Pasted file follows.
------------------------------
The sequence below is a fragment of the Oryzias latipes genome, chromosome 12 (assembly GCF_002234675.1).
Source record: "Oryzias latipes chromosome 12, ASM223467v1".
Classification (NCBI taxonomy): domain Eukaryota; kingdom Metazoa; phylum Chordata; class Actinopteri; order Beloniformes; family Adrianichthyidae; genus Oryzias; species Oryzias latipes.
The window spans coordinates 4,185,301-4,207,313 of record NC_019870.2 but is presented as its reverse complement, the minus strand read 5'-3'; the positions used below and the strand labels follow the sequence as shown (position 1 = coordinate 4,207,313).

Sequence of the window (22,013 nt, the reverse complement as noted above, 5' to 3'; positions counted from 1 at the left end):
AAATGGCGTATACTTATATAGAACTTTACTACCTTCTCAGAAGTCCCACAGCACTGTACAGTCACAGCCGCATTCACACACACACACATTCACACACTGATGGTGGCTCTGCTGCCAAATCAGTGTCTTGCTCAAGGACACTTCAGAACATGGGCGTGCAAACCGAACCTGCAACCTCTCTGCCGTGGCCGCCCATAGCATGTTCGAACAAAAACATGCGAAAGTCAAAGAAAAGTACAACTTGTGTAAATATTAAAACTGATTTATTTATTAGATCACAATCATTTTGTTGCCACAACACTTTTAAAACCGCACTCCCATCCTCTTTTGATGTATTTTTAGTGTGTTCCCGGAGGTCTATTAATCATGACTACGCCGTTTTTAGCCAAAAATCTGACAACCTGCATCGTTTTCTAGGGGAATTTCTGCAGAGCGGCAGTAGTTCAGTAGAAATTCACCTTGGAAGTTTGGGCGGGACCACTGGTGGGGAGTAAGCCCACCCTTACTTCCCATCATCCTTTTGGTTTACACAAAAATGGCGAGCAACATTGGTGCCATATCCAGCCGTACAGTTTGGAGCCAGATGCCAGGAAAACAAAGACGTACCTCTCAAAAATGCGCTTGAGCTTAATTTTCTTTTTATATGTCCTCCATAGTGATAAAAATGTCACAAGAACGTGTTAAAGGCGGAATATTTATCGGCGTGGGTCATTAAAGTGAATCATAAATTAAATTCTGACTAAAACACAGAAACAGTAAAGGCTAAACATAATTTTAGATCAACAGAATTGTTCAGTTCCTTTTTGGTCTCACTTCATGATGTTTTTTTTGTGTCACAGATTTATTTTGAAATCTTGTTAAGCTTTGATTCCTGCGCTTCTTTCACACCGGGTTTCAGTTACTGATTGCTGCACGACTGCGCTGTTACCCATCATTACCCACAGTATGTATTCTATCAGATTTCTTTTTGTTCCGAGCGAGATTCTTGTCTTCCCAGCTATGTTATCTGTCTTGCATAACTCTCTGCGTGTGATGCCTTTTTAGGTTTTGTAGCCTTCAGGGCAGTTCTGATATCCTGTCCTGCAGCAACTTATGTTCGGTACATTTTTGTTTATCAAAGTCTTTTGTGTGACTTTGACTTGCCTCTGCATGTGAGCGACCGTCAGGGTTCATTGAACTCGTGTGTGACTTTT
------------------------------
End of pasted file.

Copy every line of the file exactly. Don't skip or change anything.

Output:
The sequence below is a fragment of the Oryzias latipes genome, chromosome 12 (assembly GCF_002234675.1).
Source record: "Oryzias latipes chromosome 12, ASM223467v1".
Classification (NCBI taxonomy): domain Eukaryota; kingdom Metazoa; phylum Chordata; class Actinopteri; order Beloniformes; family Adrianichthyidae; genus Oryzias; species Oryzias latipes.
The window spans coordinates 4,185,301-4,207,313 of record NC_019870.2 but is presented as its reverse complement, the minus strand read 5'-3'; the positions used below and the strand labels follow the sequence as shown (position 1 = coordinate 4,207,313).

Sequence of the window (22,013 nt, the reverse complement as noted above, 5' to 3'; positions counted from 1 at the left end):
AAATGGCGTATACTTATATAGAACTTTACTACCTTCTCAGAAGTCCCACAGCACTGTACAGTCACAGCCGCATTCACACACACACACATTCACACACTGATGGTGGCTCTGCTGCCAAATCAGTGTCTTGCTCAAGGACACTTCAGAACATGGGCGTGCAAACCGAACCTGCAACCTCTCTGCCGTGGCCGCCCATAGCATGTTCGAACAAAAACATGCGAAAGTCAAAGAAAAGTACAACTTGTGTAAATATTAAAACTGATTTATTTATTAGATCACAATCATTTTGTTGCCACAACACTTTTAAAACCGCACTCCCATCCTCTTTTGATGTATTTTTAGTGTGTTCCCGGAGGTCTATTAATCATGACTACGCCGTTTTTAGCCAAAAATCTGACAACCTGCATCGTTTTCTAGGGGAATTTCTGCAGAGCGGCAGTAGTTCAGTAGAAATTCACCTTGGAAGTTTGGGCGGGACCACTGGTGGGGAGTAAGCCCACCCTTACTTCCCATCATCCTTTTGGTTTACACAAAAATGGCGAGCAACATTGGTGCCATATCCAGCCGTACAGTTTGGAGCCAGATGCCAGGAAAACAAAGACGTACCTCTCAAAAATGCGCTTGAGCTTAATTTTCTTTTTATATGTCCTCCATAGTGATAAAAATGTCACAAGAACGTGTTAAAGGCGGAATATTTATCGGCGTGGGTCATTAAAGTGAATCATAAATTAAATTCTGACTAAAACACAGAAACAGTAAAGGCTAAACATAATTTTAGATCAACAGAATTGTTCAGTTCCTTTTTGGTCTCACTTCATGATGTTTTTTTTGTGTCACAGATTTATTTTGAAATCTTGTTAAGCTTTGATTCCTGCGCTTCTTTCACACCGGGTTTCAGTTACTGATTGCTGCACGACTGCGCTGTTACCCATCATTACCCACAGTATGTATTCTATCAGATTTCTTTTTGTTCCGAGCGAGATTCTTGTCTTCCCAGCTATGTTATCTGTCTTGCATAACTCTCTGCGTGTGATGCCTTTTTAGGTTTTGTAGCCTTCAGGGCAGTTCTGATATCCTGTCCTGCAGCAACTTATGTTCGGTACATTTTTGTTTATCAAAGTCTTTTGTGTGACTTTGACTTGCCTCTGCATGTGAGCGACCGTCAGGGTTCATTGAACTCGTGTGTGACTTTT